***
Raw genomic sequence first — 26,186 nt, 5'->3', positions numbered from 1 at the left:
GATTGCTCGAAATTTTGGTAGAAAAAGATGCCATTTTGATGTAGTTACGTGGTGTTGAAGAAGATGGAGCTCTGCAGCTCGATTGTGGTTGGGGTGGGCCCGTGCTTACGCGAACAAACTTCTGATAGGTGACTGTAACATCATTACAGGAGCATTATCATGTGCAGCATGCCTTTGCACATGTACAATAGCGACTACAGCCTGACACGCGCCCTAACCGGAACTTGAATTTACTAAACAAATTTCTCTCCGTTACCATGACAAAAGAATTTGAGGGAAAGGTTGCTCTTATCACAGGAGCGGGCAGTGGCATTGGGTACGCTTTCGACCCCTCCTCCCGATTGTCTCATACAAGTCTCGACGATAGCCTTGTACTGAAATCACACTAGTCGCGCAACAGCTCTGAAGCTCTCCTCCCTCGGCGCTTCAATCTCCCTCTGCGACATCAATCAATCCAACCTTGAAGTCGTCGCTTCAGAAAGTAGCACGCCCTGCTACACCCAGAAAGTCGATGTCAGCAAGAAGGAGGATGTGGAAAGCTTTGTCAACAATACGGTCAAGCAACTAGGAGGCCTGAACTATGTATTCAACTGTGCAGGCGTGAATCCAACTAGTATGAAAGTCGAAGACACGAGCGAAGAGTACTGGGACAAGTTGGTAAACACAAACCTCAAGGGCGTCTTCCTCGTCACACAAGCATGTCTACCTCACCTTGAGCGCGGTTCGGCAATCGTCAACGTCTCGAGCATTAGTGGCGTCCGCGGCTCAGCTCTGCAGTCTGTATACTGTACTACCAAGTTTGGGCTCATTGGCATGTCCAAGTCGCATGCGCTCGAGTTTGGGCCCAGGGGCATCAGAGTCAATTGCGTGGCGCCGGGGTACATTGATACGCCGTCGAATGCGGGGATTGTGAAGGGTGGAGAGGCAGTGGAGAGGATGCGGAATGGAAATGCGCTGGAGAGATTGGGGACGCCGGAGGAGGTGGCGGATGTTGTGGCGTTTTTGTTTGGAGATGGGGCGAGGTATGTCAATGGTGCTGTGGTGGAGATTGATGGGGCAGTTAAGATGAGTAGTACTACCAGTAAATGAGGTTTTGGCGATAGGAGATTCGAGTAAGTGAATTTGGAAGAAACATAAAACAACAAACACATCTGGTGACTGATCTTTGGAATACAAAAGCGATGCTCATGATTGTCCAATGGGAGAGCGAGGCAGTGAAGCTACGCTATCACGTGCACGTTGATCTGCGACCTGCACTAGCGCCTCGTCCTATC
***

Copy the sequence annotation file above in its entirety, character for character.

Raw genomic sequence first — 26,186 nt, 5'->3', positions numbered from 1 at the left:
GATTGCTCGAAATTTTGGTAGAAAAAGATGCCATTTTGATGTAGTTACGTGGTGTTGAAGAAGATGGAGCTCTGCAGCTCGATTGTGGTTGGGGTGGGCCCGTGCTTACGCGAACAAACTTCTGATAGGTGACTGTAACATCATTACAGGAGCATTATCATGTGCAGCATGCCTTTGCACATGTACAATAGCGACTACAGCCTGACACGCGCCCTAACCGGAACTTGAATTTACTAAACAAATTTCTCTCCGTTACCATGACAAAAGAATTTGAGGGAAAGGTTGCTCTTATCACAGGAGCGGGCAGTGGCATTGGGTACGCTTTCGACCCCTCCTCCCGATTGTCTCATACAAGTCTCGACGATAGCCTTGTACTGAAATCACACTAGTCGCGCAACAGCTCTGAAGCTCTCCTCCCTCGGCGCTTCAATCTCCCTCTGCGACATCAATCAATCCAACCTTGAAGTCGTCGCTTCAGAAAGTAGCACGCCCTGCTACACCCAGAAAGTCGATGTCAGCAAGAAGGAGGATGTGGAAAGCTTTGTCAACAATACGGTCAAGCAACTAGGAGGCCTGAACTATGTATTCAACTGTGCAGGCGTGAATCCAACTAGTATGAAAGTCGAAGACACGAGCGAAGAGTACTGGGACAAGTTGGTAAACACAAACCTCAAGGGCGTCTTCCTCGTCACACAAGCATGTCTACCTCACCTTGAGCGCGGTTCGGCAATCGTCAACGTCTCGAGCATTAGTGGCGTCCGCGGCTCAGCTCTGCAGTCTGTATACTGTACTACCAAGTTTGGGCTCATTGGCATGTCCAAGTCGCATGCGCTCGAGTTTGGGCCCAGGGGCATCAGAGTCAATTGCGTGGCGCCGGGGTACATTGATACGCCGTCGAATGCGGGGATTGTGAAGGGTGGAGAGGCAGTGGAGAGGATGCGGAATGGAAATGCGCTGGAGAGATTGGGGACGCCGGAGGAGGTGGCGGATGTTGTGGCGTTTTTGTTTGGAGATGGGGCGAGGTATGTCAATGGTGCTGTGGTGGAGATTGATGGGGCAGTTAAGATGAGTAGTACTACCAGTAAATGAGGTTTTGGCGATAGGAGATTCGAGTAAGTGAATTTGGAAGAAACATAAAACAACAAACACATCTGGTGACTGATCTTTGGAATACAAAAGCGATGCTCATGATTGTCCAATGGGAGAGCGAGGCAGTGAAGCTACGCTATCACGTGCACGTTGATCTGCGACCTGCACTAGCGCCTCGTCCTATC